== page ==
Battle looms over labeling law

KEKAHA — U.S. senators have struck a deal when it comes to the labeling of genetically modified organisms in food products.

While some in Hawaii support the proposed law, others oppose it.

“We are grateful to the senators who came together on a solution that will end the confusion and prevent a patchwork of labeling laws across the country,” said Bennette Misalucha, Hawaii Crop Improvement Association’s executive director. “This balanced, sensible approach represents a compromise that should satisfy all sides.”

The deal recently announced by the Republican and Democrat leaders of the U.S. Senate Agriculture Committee comes one week before Vermont’s mandatory GMO labeling law goes into effect, and requires nationwide labeling of GMOs in packaged food.

Vermont’s law will require items to be labeled: “produced with genetic engineering.”

Hawaii U.S .Sen. Mazie Hirono said the bill is a “step in the right direction toward reaching a compromise.”

“I support a strong mandatory federal label for GMOs that will allow families in Hawaii and across the country to make more informed decisions about the foods they buy,” Hirono said Tuesday. “I will continue to advocate for consumer choice as this bill makes its way through the Senate.”

Representatives from HCIA said the organization’s hope is both houses of Congress can move immediately to enact the agreement before the July 1 kick-off of the Vermont law to “prevent any unnecessary market disruptions.”

“We urge congressional leaders to keep up the momentum from this agreement and see legislation through,” Misalucha said. “Let’s resolve this issue in a bipartisan spirit of cooperation and move the country forward.”

The House is on vacation until July 5, so the agreement won’t be through the rest of the legislative process in time to preempt the Vermont law.

If the agreement becomes law, however, it will establish a national standard and state laws will have to bend to the feds.

The potential law is more lenient than the Vermont law because it allows food companies to use electronic labels that have to be scanned by smart phones in order to retrieve the information, as well as a symbol or a traditional text label.

Frank Kelly, a Koloa resident, said that’s the crux of his concern with the proposed legislation, which was passed through committee as an amendment of the Agricultural Marketing Act of 1946.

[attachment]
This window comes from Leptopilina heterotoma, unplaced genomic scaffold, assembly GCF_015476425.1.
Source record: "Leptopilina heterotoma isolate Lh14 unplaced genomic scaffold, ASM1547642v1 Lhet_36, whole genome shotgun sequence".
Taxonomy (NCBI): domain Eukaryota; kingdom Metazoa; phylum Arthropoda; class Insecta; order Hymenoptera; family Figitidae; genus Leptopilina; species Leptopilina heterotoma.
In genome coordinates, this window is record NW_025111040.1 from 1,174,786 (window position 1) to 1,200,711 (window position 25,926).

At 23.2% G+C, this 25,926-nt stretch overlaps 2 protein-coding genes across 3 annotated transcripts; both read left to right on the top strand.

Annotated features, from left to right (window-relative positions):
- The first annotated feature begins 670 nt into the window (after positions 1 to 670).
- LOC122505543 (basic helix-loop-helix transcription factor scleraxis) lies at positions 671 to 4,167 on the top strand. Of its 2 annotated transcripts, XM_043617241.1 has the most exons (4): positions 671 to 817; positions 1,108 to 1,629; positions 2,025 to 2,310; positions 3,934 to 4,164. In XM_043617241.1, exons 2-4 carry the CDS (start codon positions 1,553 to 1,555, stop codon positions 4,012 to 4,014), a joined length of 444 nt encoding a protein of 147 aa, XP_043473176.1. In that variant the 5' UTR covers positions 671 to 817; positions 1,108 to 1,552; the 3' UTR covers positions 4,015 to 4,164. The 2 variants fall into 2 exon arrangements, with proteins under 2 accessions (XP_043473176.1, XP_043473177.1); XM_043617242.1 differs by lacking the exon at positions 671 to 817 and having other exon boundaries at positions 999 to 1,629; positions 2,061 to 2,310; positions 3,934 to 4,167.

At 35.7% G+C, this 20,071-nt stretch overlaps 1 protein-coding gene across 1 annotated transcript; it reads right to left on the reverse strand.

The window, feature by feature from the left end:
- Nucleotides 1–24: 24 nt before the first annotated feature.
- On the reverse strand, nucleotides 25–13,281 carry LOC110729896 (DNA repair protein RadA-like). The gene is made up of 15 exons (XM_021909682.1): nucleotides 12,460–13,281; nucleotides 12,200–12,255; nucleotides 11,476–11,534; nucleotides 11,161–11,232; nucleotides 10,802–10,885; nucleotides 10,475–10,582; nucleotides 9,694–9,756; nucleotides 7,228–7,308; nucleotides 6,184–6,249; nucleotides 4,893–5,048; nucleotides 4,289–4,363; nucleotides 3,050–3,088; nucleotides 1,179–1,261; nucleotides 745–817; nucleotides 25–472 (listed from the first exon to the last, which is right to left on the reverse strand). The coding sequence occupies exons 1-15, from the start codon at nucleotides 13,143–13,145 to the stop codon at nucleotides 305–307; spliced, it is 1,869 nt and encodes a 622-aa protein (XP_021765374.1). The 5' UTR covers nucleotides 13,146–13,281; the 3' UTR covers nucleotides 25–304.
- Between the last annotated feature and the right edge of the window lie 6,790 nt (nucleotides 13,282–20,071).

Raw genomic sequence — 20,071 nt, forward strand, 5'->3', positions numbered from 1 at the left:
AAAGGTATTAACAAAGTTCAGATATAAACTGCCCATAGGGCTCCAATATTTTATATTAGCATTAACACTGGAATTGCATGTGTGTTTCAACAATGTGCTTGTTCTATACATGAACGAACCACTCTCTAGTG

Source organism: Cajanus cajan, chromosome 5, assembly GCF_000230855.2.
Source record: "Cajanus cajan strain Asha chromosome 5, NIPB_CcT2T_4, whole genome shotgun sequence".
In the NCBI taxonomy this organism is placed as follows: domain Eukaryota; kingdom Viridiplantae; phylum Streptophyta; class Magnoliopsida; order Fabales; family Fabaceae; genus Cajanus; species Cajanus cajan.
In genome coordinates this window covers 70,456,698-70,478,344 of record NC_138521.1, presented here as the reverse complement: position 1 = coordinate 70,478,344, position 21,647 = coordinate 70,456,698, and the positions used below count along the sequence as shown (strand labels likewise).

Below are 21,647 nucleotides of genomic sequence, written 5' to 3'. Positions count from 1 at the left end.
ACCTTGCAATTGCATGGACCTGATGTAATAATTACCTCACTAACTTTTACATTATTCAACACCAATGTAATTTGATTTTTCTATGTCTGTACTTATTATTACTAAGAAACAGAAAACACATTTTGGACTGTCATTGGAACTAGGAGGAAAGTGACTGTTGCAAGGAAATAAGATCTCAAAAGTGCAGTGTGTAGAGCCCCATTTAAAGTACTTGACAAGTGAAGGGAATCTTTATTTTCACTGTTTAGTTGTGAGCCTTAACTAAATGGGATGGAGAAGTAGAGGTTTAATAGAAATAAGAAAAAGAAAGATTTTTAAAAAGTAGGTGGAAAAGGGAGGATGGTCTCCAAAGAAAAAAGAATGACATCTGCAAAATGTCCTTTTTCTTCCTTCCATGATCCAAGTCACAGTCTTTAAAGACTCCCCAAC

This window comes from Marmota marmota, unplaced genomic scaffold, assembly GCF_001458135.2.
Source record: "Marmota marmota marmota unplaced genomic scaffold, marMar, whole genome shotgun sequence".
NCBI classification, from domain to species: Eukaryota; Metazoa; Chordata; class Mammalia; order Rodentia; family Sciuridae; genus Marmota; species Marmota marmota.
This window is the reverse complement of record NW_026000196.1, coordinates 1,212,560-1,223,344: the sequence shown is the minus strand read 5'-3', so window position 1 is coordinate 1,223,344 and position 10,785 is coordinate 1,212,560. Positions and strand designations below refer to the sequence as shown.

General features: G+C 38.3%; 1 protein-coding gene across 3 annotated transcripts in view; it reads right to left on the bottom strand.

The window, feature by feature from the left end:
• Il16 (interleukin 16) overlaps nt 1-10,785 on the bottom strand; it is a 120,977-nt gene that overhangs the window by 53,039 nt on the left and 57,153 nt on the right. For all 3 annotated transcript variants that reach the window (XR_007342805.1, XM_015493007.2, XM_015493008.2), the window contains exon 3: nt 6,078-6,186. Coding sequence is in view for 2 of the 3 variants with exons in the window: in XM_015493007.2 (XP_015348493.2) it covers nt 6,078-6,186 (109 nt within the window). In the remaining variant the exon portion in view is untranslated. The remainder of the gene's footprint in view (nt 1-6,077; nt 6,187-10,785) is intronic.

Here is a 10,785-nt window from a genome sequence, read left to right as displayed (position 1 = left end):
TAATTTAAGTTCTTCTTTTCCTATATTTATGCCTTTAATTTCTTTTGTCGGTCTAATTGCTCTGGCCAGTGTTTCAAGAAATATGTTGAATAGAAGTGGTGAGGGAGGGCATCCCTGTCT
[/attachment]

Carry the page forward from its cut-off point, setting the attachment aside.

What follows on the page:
“If that becomes law, anyone that doesn’t want to eat GMOs is out of business unless you carry a scanner with you,” Kelly said. “I think the American public has the fundamental right to know what is in their food and then choose. This (proposed method) is so obscure.”

Jeri Di Pietro, president of Hawaii SEED, said she has some of the same concerns when it comes to using a scan code to retrieve ingredient information.

“A QR code (quick response code) that requires wifi and a smart phone data plan is inequitable and unacceptable,” Di Pietro said. “A QR code is not a meaningful label for food ingredients.”

The bill gives the US Department of Agriculture two years to write labeling rules and outlines further details on what should or shouldn’t be considered bioengineered food.

It addresses animal products and prohibits “a food derived from an animal to be considered a bioengineered food solely because the animal consumed feed produced from, containing, or consisting of a bioengineered substance.”

The bill also establishes procedures for determining the amounts of a bioengineered substance that may be present in food, and exempts food served in a restaurant or “similar retail food establishment” and “very small food manufacturers.”

Also outlined in the agreement is the clarification that a food may not be considered “not bioengineered” or non-GMO just because the food doesn’t have a label saying it’s bioengineered.

HCIA representatives said the language moving through the Capitol “will satisfy consumers’ desire to know about GMOs with consistent labeling guidelines that prevent a chaotic, state-by-state hodgepodge of varying requirements.”

“Importantly, the agreement does not stigmatize genetically engineered foods,” HCIA representatives said in their statement.

Opponents of the agreement say it encroaches on the American public’s right to know what they’re eating.

“It’s amazing they had to pass this as an amendment to a 70-year old law they drug up from 1946. That’s the only way they’ll make this fly,” Kelly said. “It doesn’t get much sneakier than that and once it’s down as law, it’s in there.”

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